- While appreciative of the report overall, organizations highlighted areas that can benefit from further analysis. They note that one purpose of the report was to review progress since the previous Joint Inspection Unit review in 2007 and observe that a number of the recommendations from the previous review were still not fully implemented or that past progress had been reversed. It would have been helpful if there had been more reflection in the report on what lessons could be learned from this to increase the likelihood that the current set of recommendations will be realistic and actually implemented. In particular, the issues of leadership support and organizational incentives for knowledge generation, sharing and use are not well covered in the report but are critical to this work.
- Organizations observe that the report rightly draws attention to the need to develop stronger approaches to measuring the impact of knowledge management. However, while the report provided examples, these were primarily process indicators and the report would have benefited from the inclusion of guidance on measuring or documenting how knowledge management activities contribute to broader organizational goals, such as in the context of the 2030 Agenda. Such guidance would not only help strengthen the argument for greater investment, it would also offer a way of identifying approaches that add the most value.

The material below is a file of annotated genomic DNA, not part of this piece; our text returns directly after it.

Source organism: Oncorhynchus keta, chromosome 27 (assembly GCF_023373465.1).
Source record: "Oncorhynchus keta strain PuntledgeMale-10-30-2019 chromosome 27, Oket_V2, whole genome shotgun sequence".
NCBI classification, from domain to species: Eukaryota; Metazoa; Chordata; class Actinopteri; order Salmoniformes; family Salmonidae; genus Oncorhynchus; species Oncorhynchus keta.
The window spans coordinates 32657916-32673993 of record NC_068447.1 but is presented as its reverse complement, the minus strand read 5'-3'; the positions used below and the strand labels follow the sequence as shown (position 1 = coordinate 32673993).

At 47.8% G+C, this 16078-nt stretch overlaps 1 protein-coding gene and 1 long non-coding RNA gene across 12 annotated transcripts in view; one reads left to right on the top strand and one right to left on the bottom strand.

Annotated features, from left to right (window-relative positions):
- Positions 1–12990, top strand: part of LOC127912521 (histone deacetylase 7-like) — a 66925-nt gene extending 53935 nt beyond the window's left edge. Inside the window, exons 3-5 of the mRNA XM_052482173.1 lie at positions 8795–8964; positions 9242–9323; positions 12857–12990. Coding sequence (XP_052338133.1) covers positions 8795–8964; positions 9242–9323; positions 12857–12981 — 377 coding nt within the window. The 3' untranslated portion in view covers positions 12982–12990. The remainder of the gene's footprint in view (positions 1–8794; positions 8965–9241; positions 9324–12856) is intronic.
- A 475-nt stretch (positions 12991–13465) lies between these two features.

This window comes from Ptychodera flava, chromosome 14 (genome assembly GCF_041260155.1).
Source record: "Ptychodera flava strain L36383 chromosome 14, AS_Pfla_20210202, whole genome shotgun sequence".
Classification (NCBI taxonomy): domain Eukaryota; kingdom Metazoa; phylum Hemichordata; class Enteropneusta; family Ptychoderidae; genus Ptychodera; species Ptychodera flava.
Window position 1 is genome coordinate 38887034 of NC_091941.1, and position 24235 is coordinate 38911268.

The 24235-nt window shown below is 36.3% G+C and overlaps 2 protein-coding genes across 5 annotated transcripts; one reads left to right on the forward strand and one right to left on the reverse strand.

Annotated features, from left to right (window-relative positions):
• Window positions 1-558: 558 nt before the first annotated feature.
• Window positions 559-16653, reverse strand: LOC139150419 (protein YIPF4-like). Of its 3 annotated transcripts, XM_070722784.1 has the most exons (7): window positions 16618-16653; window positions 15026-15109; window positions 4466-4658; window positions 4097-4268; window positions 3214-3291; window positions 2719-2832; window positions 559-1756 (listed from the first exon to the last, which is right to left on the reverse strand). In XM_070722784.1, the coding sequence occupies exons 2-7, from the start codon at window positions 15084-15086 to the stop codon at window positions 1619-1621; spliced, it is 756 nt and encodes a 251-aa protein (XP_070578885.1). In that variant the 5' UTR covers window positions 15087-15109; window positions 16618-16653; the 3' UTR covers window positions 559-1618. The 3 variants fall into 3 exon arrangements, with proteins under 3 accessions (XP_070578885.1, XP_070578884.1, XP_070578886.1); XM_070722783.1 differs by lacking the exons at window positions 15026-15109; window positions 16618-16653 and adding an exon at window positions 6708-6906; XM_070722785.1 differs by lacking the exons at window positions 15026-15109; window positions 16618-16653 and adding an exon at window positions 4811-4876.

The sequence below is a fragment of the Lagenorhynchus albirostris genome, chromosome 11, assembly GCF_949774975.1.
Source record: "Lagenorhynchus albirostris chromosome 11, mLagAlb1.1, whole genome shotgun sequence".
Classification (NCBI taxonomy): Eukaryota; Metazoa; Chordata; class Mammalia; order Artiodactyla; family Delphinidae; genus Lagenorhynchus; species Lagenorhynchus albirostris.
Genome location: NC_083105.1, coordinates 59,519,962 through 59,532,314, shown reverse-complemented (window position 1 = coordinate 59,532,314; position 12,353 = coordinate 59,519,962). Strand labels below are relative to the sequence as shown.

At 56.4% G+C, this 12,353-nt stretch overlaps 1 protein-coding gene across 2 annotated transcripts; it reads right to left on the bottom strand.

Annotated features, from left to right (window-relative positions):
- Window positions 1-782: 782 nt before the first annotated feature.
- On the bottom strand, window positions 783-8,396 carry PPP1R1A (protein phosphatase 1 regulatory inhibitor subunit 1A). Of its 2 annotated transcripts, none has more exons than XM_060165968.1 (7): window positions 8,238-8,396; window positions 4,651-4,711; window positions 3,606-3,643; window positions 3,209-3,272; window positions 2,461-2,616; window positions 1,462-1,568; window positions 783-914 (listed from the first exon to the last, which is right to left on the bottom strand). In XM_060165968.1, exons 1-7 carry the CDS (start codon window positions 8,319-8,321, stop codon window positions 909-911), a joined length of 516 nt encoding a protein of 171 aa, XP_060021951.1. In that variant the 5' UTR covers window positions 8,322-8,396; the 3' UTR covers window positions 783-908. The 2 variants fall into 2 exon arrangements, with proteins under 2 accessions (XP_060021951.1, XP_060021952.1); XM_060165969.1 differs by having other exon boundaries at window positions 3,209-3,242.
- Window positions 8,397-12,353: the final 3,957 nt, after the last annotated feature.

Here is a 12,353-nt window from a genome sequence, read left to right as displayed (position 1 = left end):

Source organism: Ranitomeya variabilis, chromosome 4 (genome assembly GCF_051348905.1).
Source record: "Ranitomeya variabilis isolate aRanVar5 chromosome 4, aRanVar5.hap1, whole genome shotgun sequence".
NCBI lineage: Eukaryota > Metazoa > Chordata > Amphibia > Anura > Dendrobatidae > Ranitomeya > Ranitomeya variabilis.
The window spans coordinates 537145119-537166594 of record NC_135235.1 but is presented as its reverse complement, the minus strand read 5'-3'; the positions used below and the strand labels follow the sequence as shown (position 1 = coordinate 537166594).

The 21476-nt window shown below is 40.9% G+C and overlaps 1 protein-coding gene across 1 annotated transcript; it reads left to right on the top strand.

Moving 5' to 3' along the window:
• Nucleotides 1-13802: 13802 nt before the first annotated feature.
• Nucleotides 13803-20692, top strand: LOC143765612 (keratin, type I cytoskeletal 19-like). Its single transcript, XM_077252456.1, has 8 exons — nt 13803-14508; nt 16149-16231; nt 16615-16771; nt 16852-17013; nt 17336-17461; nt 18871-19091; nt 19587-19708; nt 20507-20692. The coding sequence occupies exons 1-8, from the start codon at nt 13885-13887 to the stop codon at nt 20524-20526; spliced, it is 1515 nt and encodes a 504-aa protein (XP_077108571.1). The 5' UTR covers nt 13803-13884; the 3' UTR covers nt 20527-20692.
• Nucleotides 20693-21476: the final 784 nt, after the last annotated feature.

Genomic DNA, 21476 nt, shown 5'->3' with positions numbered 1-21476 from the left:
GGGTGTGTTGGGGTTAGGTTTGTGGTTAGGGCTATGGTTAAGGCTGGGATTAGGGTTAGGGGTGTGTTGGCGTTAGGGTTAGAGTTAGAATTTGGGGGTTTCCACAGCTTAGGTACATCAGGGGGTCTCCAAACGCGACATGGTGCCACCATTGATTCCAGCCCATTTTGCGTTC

- … organizations offered additional thoughts on the subject of knowledge management more generally. In this respect, some organizations emphasized the need to recognize the challenges inherent in strategically, systematically and efficiently developing, organizing, sharing and integrating knowledge, while involving all relevant stakeholders. They stress that, in efforts to implement knowledge management/sharing the degree of culture change required should not be underestimated and that for organizations that do not already have established knowledge management strategies and programmes, the incorporation of knowledge management skills and knowledge‐sharing abilities into daily work habits can take considerable time.
- … organizations note that, since there are clear overlaps between information management and knowledge management, particularly with regard to establishing processes that ensure that the right information or knowledge gets to the right people at the right time, a coordination mechanism should be worked out involving all those entities that have an interest in those two areas.
- Glovinsky, S. (2017). How Knowledge Management Could Transform the UN Development System. Future United Nations Development System, Briefing 45 (February 2017). ↩
- Trenberth, K. E., Marquis, M., & Zebiak, S. (2016). The vital need for a climate information system. Nature Climate Change, 6(12), 1057-1059. ↩
- Dumitriu, P. (2016). Knowledge Management in the United Nations System. Joint Inspection Unt (JIU), Report JIU/REP/2016/10. ↩
Also published on Medium.